An additional study was conducted by researchers at North Carolina State University. Researchers outfitted live cockroaches with “backpacks” which included a microphone.The idea behind using cockroaches again was to access hard to reach places such as buildings destroyed by natural disasters, namely earthquakes. These cockroaches or “biobots” (defined as “a technology that is part machine and part biological muscle”) would be inserted into damaged buildings to detect faint noises of people potentially stuck in the rubble in hopes of finding survivors and saving lives. This is just the first application of these biobots but there are sure many more to come.
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source: iBionicSLab – Acoustic Steering of Cockroach Biobots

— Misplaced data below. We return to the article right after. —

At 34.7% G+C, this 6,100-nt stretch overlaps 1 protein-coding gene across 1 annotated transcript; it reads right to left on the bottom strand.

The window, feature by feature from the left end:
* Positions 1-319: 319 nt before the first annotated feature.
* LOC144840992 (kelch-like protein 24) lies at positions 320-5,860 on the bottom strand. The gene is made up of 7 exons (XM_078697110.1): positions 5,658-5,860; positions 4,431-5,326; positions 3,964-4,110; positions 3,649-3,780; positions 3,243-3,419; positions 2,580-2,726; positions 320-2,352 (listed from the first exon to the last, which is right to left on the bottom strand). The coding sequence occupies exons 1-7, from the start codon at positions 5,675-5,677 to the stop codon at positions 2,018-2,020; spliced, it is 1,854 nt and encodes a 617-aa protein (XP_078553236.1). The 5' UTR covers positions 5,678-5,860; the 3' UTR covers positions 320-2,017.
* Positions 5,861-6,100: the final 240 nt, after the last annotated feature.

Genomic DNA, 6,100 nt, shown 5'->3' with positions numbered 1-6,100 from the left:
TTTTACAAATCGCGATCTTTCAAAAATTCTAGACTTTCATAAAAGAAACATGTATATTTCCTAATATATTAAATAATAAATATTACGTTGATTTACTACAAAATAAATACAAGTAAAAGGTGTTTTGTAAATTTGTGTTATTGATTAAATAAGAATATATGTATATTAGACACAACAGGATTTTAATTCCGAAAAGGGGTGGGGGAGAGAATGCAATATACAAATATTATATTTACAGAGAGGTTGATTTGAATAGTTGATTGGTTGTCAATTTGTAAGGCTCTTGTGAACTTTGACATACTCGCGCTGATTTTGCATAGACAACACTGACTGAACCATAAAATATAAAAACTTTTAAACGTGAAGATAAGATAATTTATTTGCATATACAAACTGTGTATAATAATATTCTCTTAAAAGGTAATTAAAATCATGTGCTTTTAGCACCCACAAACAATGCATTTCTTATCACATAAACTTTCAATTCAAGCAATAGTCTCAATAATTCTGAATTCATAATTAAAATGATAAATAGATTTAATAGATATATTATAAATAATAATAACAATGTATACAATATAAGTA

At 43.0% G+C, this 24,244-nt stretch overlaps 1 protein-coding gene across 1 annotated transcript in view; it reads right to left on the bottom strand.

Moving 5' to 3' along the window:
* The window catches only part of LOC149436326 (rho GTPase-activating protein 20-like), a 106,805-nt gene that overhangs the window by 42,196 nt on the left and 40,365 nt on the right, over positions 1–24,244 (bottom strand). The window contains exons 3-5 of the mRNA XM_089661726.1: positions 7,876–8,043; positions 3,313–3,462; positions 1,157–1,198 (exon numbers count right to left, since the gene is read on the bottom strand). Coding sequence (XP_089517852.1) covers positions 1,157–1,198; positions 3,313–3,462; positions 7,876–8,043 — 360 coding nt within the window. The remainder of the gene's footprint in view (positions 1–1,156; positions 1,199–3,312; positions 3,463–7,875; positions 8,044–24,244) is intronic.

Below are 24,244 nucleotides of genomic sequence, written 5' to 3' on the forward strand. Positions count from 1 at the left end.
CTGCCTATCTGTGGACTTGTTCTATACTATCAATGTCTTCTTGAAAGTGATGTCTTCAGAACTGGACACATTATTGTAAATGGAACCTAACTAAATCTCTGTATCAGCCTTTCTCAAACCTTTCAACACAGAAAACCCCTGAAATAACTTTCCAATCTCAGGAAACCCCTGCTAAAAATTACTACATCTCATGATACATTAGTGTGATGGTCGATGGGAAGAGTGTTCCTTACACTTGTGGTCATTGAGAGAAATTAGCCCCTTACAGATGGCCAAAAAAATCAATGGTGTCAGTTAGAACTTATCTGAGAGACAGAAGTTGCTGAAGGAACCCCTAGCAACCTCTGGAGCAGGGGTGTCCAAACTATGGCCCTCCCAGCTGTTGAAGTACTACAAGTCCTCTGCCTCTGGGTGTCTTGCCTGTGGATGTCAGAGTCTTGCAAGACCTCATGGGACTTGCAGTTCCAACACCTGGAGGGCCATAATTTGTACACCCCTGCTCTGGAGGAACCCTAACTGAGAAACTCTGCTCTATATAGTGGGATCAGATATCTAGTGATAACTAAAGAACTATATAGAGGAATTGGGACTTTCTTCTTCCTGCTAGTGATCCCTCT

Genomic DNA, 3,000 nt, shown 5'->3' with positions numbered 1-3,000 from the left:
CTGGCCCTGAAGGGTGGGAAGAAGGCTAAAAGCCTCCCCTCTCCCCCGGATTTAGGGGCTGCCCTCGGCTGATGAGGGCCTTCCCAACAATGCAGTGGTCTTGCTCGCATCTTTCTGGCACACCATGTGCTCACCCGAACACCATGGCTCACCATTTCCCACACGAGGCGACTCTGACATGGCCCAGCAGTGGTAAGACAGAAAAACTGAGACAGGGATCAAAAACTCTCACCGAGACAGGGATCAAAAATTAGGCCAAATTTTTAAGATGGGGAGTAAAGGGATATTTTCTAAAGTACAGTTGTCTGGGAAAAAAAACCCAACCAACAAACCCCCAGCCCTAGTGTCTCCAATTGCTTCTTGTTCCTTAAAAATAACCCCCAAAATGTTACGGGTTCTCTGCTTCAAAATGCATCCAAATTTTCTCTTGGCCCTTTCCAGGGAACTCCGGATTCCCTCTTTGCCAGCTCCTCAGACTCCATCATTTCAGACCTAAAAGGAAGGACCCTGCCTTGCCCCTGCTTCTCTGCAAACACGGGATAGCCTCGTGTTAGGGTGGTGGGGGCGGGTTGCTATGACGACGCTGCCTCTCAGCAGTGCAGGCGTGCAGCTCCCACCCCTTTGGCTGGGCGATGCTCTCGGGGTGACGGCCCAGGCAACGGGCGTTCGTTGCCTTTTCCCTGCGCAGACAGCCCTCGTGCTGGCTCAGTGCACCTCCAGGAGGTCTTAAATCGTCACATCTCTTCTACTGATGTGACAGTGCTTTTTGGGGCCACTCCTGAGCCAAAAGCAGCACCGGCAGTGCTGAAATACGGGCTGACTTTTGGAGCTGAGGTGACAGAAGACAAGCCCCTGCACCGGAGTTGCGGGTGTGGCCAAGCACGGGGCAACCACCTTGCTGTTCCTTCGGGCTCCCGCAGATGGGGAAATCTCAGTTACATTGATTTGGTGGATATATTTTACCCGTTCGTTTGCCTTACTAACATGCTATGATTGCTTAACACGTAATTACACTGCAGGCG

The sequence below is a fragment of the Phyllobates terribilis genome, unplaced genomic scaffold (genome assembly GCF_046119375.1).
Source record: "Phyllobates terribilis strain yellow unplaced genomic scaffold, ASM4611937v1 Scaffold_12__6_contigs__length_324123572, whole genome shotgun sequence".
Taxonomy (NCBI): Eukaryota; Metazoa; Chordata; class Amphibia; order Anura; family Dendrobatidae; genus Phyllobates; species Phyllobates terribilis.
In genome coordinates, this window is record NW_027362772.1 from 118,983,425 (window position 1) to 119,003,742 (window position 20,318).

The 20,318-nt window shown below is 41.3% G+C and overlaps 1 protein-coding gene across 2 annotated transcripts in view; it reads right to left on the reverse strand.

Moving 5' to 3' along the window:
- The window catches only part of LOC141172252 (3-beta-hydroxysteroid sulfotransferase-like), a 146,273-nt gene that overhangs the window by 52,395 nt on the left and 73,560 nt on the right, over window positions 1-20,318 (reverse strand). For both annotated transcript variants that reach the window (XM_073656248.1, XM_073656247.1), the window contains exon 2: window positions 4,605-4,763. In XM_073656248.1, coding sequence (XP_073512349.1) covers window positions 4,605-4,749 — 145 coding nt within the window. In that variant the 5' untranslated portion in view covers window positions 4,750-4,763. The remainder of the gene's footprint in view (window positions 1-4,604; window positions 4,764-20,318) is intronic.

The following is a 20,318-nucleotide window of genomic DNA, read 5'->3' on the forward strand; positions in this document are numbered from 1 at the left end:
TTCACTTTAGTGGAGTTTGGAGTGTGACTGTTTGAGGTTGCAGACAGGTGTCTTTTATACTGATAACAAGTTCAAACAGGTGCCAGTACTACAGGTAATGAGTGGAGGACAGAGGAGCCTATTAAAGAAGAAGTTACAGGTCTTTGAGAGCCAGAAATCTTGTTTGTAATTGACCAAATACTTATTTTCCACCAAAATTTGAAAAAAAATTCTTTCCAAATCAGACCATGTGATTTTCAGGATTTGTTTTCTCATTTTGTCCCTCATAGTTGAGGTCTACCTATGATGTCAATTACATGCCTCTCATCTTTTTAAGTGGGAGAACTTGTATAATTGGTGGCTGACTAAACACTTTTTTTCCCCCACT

Bees provide data to determine city health
Cockroaches are being used because their form and movement create ideal circumstances for getting into small areas whereas bees are used for their ability to indicate the health and livability of a city. In the past year, the possible extinction of bees and the detrimental impacts this could have on our society was a hot topic in the news. Scientists, conservationist and now data scientists alike have focused more on studying these insects due to their ability to be an indicator of environmental issues.